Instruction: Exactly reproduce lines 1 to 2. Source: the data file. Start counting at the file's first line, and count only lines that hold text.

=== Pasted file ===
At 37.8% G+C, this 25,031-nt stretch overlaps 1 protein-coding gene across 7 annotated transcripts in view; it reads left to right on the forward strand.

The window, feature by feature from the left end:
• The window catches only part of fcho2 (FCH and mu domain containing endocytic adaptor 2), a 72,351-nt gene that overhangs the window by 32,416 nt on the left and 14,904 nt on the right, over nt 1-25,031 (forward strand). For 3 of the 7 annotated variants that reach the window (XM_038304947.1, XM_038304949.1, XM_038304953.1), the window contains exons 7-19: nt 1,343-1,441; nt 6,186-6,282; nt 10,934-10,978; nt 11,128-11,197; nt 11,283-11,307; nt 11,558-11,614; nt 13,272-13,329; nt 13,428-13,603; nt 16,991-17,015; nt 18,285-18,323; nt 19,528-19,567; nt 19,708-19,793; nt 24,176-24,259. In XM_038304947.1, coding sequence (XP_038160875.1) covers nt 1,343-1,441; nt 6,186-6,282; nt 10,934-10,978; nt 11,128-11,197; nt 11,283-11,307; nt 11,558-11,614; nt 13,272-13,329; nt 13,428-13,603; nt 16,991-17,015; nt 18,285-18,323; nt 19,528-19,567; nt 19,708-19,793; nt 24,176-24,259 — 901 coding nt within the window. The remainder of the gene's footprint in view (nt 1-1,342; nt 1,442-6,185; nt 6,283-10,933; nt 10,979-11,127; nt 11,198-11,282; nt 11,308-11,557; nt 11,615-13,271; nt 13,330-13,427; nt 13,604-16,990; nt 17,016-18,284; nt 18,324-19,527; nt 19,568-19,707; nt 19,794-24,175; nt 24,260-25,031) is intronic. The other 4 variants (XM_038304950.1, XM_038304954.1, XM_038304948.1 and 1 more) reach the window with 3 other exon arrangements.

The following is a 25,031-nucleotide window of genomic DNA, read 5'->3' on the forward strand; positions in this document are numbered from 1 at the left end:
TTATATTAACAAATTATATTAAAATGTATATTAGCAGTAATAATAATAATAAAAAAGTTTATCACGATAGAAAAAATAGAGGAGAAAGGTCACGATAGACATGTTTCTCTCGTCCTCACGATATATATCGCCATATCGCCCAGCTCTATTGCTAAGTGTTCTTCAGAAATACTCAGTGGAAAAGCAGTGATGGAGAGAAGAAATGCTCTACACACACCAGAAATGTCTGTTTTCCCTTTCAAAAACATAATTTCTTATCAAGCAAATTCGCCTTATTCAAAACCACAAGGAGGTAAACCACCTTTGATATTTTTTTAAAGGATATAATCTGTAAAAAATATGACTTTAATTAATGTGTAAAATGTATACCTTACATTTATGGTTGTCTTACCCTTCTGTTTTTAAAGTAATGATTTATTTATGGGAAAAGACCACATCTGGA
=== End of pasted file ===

At 37.8% G+C, this 25,031-nt stretch overlaps 1 protein-coding gene across 7 annotated transcripts in view; it reads left to right on the forward strand.

The window, feature by feature from the left end: